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November 14, 2006

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I once heard the Vatican's chief linguist on the radio describe the challenges of his job: coming up with Latin phrases for things unknown to the ancients. My favourite was the Latin for chewing gum. Gummi masticandum.

Looking at some of this Latin, I'm not completely sure of the translations; or at least whether they would pass muster with, say, Cicero or Caesar.

For instance: Sane ego te vocavi.

Sane could mean 'Really' in the sense of 'indeed.' Ego means 'I' (as in 'et in arcadia ego'). 'Te' means 'you' and 'vocavi' is a form of voco, to call or summon. So, the sense of the translation is right-ish: "Really, I did call you."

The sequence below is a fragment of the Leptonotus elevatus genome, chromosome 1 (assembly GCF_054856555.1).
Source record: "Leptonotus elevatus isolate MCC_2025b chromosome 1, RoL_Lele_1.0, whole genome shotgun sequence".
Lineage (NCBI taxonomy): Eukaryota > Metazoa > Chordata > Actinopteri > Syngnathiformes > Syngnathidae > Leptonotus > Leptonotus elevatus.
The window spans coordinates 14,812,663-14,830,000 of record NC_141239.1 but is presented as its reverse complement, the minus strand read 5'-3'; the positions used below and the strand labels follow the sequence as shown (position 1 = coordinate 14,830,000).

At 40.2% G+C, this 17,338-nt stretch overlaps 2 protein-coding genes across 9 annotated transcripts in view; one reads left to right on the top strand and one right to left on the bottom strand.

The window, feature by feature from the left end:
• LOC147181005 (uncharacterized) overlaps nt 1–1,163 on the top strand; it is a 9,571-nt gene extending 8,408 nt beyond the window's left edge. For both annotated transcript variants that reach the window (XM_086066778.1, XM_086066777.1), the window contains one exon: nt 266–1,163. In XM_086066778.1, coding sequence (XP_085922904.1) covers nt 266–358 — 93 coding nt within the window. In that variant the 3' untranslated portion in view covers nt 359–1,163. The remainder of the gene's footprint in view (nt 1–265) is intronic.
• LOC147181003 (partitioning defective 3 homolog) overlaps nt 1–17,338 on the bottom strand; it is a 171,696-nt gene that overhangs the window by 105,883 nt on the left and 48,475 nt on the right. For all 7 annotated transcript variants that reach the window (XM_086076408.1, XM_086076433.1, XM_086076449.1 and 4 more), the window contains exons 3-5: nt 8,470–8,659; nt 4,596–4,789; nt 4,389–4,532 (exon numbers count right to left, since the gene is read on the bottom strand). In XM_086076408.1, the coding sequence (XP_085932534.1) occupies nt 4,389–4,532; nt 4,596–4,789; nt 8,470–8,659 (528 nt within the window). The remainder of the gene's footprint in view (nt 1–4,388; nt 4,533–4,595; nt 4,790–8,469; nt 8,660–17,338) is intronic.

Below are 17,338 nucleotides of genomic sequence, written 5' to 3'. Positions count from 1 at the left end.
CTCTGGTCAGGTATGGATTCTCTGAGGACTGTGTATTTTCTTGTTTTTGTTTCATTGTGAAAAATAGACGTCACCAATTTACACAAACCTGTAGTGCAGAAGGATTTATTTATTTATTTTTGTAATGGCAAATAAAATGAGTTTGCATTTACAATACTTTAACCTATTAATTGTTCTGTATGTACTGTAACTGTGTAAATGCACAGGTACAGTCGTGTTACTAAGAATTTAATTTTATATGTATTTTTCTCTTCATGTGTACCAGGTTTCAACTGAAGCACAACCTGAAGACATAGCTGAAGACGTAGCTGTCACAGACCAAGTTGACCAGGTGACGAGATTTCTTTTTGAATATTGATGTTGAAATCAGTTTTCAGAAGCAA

But, in the spirit of Strunkus and Whitus, omit unnecessary words. The 'ego' here is completely redundant as Latin verbs include the subject in them. Vocavi, the first person singular perfect indicative, literally means 'I called.' 'Te' is sort of optional, especially since the English translation doesn't include the word 'you.' 'Sane' also, and for similar reasons.

So Professor Stibbe's translation "Vocavi."

Crikey, though, I spent far too much time in Latin classes at school and university and this is really the only time in my life it has ever come in useful. And I use the word 'useful' in the broadest possible sense

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